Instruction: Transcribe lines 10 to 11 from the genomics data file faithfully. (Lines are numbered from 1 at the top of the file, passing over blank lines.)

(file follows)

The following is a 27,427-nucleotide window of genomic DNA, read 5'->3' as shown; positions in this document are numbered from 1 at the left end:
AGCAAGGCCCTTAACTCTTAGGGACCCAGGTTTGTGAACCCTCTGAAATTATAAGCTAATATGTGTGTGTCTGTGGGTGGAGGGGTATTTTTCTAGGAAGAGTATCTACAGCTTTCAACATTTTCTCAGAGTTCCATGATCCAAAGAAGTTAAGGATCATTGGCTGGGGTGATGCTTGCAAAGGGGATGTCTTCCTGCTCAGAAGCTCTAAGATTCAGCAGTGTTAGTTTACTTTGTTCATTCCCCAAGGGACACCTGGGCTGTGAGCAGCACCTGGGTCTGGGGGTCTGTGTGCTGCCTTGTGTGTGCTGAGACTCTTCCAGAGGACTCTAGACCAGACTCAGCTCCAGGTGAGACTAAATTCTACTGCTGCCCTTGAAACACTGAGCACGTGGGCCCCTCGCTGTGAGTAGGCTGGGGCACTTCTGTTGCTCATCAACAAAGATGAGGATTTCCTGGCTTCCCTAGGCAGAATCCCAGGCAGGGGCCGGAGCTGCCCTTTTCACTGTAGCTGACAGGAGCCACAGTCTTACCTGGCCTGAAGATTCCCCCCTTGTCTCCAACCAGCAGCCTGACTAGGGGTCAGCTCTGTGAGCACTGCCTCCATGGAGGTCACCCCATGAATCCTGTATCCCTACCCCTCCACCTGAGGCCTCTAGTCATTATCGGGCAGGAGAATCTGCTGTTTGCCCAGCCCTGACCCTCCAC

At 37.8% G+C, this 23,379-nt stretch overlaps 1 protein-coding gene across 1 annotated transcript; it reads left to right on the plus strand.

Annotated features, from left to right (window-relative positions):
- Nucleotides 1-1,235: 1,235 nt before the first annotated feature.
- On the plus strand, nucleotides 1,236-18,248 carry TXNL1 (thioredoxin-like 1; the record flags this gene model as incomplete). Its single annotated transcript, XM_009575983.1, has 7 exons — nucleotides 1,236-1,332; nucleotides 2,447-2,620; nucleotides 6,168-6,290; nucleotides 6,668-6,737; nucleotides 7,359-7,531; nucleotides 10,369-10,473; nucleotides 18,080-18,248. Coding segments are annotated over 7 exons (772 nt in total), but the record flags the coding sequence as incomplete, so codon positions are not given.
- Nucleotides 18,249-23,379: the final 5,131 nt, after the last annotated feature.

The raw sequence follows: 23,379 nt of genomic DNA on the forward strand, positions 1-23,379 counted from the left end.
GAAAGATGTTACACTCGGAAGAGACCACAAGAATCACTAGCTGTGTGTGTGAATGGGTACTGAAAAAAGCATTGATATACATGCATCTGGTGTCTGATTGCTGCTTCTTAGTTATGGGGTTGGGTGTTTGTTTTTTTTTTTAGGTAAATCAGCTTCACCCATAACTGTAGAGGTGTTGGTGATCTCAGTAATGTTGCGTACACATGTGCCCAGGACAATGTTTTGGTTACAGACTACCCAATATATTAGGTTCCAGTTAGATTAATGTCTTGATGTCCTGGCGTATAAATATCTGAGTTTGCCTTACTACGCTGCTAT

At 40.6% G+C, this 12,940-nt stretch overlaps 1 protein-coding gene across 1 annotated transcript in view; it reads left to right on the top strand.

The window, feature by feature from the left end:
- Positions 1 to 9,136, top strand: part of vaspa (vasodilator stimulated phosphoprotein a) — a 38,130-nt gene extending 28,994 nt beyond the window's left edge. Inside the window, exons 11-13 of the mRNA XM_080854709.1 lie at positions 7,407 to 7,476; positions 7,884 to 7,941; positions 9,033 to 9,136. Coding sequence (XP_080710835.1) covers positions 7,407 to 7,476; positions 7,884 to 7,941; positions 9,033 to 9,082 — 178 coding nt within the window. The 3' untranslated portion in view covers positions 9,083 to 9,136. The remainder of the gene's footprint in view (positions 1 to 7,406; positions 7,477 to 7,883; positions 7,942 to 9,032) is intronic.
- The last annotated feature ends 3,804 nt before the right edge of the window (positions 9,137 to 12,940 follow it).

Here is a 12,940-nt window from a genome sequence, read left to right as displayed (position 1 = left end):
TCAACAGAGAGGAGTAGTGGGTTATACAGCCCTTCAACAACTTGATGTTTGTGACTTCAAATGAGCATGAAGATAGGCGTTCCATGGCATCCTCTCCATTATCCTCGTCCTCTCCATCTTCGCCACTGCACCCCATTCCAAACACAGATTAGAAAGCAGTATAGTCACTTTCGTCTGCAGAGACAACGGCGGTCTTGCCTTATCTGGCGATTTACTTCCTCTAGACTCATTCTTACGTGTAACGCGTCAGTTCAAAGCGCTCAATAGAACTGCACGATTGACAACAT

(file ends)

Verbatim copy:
At 40.6% G+C, this 12,940-nt stretch overlaps 1 protein-coding gene across 1 annotated transcript in view; it reads left to right on the top strand.

The window, feature by feature from the left end: